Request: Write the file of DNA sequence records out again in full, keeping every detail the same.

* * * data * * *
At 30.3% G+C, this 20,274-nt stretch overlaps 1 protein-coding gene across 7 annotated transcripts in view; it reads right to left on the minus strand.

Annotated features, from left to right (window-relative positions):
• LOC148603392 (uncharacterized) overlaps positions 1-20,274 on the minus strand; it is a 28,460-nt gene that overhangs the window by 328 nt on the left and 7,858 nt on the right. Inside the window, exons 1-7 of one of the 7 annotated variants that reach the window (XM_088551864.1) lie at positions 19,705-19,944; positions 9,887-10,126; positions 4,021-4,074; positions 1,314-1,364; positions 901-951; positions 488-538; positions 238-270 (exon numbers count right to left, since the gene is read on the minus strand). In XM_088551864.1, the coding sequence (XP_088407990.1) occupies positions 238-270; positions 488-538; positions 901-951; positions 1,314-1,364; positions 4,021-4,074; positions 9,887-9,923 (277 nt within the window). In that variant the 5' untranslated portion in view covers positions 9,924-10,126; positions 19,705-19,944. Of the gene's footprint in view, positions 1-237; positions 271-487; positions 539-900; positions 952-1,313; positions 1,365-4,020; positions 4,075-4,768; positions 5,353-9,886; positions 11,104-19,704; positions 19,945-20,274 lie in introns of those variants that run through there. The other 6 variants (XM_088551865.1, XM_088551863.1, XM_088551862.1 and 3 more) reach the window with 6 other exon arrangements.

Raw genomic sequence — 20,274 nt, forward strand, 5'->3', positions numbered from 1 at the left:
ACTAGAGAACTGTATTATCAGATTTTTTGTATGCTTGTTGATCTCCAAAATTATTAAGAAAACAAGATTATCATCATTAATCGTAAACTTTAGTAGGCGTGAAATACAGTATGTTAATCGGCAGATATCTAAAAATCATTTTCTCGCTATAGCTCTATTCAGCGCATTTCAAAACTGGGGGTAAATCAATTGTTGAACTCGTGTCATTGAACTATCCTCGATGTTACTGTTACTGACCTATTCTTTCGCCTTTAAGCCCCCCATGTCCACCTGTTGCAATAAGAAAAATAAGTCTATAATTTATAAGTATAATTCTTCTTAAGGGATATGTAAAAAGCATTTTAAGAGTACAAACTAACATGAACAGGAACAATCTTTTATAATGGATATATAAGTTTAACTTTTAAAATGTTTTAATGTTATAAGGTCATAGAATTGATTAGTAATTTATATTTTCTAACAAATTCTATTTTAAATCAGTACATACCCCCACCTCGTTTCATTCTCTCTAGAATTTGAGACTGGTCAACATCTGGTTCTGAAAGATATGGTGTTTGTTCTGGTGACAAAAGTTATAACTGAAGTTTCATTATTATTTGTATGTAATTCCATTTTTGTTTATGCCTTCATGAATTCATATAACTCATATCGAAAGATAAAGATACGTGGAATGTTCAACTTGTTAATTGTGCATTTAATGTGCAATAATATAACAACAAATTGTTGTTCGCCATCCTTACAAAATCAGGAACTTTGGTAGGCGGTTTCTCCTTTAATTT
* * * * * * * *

At 30.3% G+C, this 20,274-nt stretch overlaps 1 protein-coding gene across 7 annotated transcripts in view; it reads right to left on the minus strand.

Annotated features, from left to right (window-relative positions):
• LOC148603392 (uncharacterized) overlaps positions 1-20,274 on the minus strand; it is a 28,460-nt gene that overhangs the window by 328 nt on the left and 7,858 nt on the right. Inside the window, exons 1-7 of one of the 7 annotated variants that reach the window (XM_088551864.1) lie at positions 19,705-19,944; positions 9,887-10,126; positions 4,021-4,074; positions 1,314-1,364; positions 901-951; positions 488-538; positions 238-270 (exon numbers count right to left, since the gene is read on the minus strand). In XM_088551864.1, the coding sequence (XP_088407990.1) occupies positions 238-270; positions 488-538; positions 901-951; positions 1,314-1,364; positions 4,021-4,074; positions 9,887-9,923 (277 nt within the window). In that variant the 5' untranslated portion in view covers positions 9,924-10,126; positions 19,705-19,944. Of the gene's footprint in view, positions 1-237; positions 271-487; positions 539-900; positions 952-1,313; positions 1,365-4,020; positions 4,075-4,768; positions 5,353-9,886; positions 11,104-19,704; positions 19,945-20,274 lie in introns of those variants that run through there. The other 6 variants (XM_088551865.1, XM_088551863.1, XM_088551862.1 and 3 more) reach the window with 6 other exon arrangements.

Raw genomic sequence — 20,274 nt, forward strand, 5'->3', positions numbered from 1 at the left:
ACTAGAGAACTGTATTATCAGATTTTTTGTATGCTTGTTGATCTCCAAAATTATTAAGAAAACAAGATTATCATCATTAATCGTAAACTTTAGTAGGCGTGAAATACAGTATGTTAATCGGCAGATATCTAAAAATCATTTTCTCGCTATAGCTCTATTCAGCGCATTTCAAAACTGGGGGTAAATCAATTGTTGAACTCGTGTCATTGAACTATCCTCGATGTTACTGTTACTGACCTATTCTTTCGCCTTTAAGCCCCCCATGTCCACCTGTTGCAATAAGAAAAATAAGTCTATAATTTATAAGTATAATTCTTCTTAAGGGATATGTAAAAAGCATTTTAAGAGTACAAACTAACATGAACAGGAACAATCTTTTATAATGGATATATAAGTTTAACTTTTAAAATGTTTTAATGTTATAAGGTCATAGAATTGATTAGTAATTTATATTTTCTAACAAATTCTATTTTAAATCAGTACATACCCCCACCTCGTTTCATTCTCTCTAGAATTTGAGACTGGTCAACATCTGGTTCTGAAAGATATGGTGTTTGTTCTGGTGACAAAAGTTATAACTGAAGTTTCATTATTATTTGTATGTAATTCCATTTTTGTTTATGCCTTCATGAATTCATATAACTCATATCGAAAGATAAAGATACGTGGAATGTTCAACTTGTTAATTGTGCATTTAATGTGCAATAATATAACAACAAATTGTTGTTCGCCATCCTTACAAAATCAGGAACTTTGGTAGGCGGTTTCTCCTTTAATTT